Dr. Pablo Quintero Pinzon Talks Cardiovascular Health

BIDMC Contributor

OCTOBER 15, 2021

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We’re celebrating Hispanic Heritage Month and World Heart Day by recognizing BIDMC’s Latinx Cardiovascular Clinic.

Hispanic Heritage Month, which runs from Sept. 15, 2021 to Oct. 15, 2021, overlaps with World Heart Day, which took place on Sept. 29, 2021. So we decided to get in touch with Dr. Pablo Quintero Pinzon, Director of Beth Israel Deaconess Medical Center’s Latinx Cardiovascular Clinic.

Created in 2013, the Latinx Cardiovascular Clinic seeks to provide culturally sensitive care for the Latino population of Massachusetts. Cardiovascular disease affects the Latino community at a higher rate than other populations. For example, cancer and heart disease are the two leading causes of death in Hispanics and, despite the death rate of Hispanics being 24% lower than that of whites, Hispanics are 50% more likely to die from diabetes or liver disease. One significant factor that may contribute to this statistic includes language barriers that interfere with medication adherence which then leads to uncontrolled disease and adverse outcomes.

When asked how the need for the Latinx Cardiovascular Clinic, in particular, was determined, Dr. Quintero Pinzon noted that certain populations may be at higher risk for some diseases and that the Hispanic population “tends to have higher percentages of uncontrolled hypertension, diabetes, and obesity.” He explained that “experience suggests language barriers interfere with optimal care of acute and chronic cardiovascular conditions” which is an issue he and his team are trying to target.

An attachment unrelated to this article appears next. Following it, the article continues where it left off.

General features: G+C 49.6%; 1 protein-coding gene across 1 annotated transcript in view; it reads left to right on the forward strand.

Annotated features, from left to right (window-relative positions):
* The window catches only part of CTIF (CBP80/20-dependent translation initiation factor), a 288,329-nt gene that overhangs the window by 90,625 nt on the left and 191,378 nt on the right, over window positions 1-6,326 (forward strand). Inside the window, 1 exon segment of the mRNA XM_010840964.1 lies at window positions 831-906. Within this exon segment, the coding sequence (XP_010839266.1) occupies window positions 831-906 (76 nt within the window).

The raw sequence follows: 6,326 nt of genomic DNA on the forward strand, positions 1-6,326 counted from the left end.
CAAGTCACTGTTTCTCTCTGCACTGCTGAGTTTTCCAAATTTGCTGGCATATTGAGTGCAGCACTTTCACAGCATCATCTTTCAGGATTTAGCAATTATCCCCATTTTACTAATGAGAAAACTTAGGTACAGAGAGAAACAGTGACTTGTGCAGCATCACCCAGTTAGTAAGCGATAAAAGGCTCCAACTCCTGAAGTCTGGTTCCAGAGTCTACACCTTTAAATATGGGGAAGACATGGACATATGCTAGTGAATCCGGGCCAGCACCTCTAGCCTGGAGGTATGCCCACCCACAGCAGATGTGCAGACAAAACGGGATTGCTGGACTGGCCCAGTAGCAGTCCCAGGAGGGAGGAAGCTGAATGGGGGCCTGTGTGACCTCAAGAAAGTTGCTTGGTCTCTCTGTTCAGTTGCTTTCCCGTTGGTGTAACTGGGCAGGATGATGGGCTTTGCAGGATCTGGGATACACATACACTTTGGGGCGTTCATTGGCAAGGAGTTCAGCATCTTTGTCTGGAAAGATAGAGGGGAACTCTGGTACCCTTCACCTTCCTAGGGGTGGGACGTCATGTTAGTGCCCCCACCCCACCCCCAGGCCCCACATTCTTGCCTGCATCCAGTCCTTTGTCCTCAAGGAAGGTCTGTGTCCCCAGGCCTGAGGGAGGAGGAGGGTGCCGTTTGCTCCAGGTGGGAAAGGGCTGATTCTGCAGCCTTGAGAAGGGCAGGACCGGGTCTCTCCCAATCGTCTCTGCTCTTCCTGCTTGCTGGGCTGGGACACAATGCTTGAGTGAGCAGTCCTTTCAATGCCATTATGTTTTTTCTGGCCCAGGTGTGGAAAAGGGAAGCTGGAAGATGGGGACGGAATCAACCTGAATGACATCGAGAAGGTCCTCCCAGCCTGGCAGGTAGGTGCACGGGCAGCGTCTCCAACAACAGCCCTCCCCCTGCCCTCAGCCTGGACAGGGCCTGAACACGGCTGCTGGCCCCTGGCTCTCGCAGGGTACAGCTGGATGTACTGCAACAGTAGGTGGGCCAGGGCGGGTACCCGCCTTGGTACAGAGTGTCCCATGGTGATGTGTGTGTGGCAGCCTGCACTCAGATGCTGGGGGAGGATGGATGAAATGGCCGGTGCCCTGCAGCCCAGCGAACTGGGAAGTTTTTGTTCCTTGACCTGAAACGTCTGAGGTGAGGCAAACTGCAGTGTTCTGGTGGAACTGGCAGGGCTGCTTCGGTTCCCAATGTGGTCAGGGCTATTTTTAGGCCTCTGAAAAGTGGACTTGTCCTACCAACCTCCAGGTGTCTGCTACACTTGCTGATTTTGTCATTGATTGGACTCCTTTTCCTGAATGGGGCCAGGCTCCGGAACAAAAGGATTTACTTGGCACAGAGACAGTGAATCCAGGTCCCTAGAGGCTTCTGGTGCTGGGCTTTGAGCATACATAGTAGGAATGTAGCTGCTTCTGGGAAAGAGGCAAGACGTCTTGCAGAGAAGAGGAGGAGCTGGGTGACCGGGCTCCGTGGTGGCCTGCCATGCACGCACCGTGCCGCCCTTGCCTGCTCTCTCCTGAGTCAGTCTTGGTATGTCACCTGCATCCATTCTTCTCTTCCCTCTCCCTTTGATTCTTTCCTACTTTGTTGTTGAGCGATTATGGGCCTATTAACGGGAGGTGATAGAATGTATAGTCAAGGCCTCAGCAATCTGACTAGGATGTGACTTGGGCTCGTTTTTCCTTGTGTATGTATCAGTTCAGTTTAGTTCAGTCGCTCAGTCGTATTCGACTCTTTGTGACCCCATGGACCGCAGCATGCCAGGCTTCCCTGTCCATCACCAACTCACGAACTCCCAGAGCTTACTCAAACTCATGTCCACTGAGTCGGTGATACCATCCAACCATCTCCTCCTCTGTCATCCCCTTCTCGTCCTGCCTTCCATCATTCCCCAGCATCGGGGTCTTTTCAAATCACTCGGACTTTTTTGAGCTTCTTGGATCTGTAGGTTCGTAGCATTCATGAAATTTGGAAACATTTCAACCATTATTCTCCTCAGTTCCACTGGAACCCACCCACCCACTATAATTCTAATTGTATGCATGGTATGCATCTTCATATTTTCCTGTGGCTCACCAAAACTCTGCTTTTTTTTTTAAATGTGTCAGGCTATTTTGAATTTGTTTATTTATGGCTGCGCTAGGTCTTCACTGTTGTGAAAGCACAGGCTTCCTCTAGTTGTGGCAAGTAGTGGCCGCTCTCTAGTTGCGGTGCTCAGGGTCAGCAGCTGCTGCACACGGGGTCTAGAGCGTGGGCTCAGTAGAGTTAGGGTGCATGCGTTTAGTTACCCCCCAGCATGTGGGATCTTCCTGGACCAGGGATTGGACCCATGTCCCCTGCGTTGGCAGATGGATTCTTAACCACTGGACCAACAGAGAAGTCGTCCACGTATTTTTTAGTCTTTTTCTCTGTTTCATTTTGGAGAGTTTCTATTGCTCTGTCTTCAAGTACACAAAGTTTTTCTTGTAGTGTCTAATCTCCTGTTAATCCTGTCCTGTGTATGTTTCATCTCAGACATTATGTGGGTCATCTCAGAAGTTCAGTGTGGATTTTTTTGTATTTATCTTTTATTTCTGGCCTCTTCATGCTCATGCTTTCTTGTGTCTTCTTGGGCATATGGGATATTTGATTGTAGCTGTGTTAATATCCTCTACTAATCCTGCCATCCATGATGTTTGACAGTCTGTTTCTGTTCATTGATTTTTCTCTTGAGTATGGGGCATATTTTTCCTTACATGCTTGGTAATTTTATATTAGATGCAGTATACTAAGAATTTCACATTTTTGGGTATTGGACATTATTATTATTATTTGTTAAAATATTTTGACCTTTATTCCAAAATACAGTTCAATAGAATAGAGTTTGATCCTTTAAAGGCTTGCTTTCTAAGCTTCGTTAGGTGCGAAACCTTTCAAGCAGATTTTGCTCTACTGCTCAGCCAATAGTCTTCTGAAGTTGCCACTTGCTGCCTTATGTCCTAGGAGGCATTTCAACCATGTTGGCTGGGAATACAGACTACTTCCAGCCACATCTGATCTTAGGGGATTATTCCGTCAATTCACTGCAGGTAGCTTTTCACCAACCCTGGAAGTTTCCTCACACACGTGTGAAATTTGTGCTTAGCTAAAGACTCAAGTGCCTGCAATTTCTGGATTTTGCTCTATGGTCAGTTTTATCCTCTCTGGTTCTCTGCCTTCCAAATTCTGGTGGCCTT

Within Dr. Quintero Pinzon’s clinic, everyone speaks Spanish which has allowed for expanded cardiology services. To combat that issue outside of the clinic, instead of relying on patients to make outside appointments on their own, potentially forcing them to deal with language barriers should they receive a referral, Dr. Quintero Pinzon and his team have created a network of Spanish-speaking providers who are available for outreach to secure follow up appointments within multiple subspecialties.

Dr. Quintero Pinzon believes the Latinx Cardiovascular Clinic will help bridge the overall health disparity gap and lead to improved health outcomes. When patients better understand their disease and understand the critical importance of managing their medications, their outcomes will improve. In addition to explaining each medication and what it’s for, he says it’s important that patients understand that “most of the time high blood pressure is asymptomatic and patients can have uncontrolled hypertension despite ‘feeling well.’”

As of now, the Latinx Cardiovascular Clinic sees between 350-400 patients each year, not including visits with other cardiovascular subspecialty providers. According to Dr. Quintero Pinzon, the best way to avoid ending up in his clinic is to maintain a regular relationship with your doctor to control major risk factors that contribute to cardiovascular disease – things like hypertension, hyperlipidemia, and diabetes.

Another way to do that is by exercising regularly. Whether you want to run on a treadmill, throw a football, or go for a walk, getting at least 150 minutes of moderate to intense aerobic activity per week or, alternately, 75 minutes of vigorous activity per week, will help keep your heart healthy and strong.

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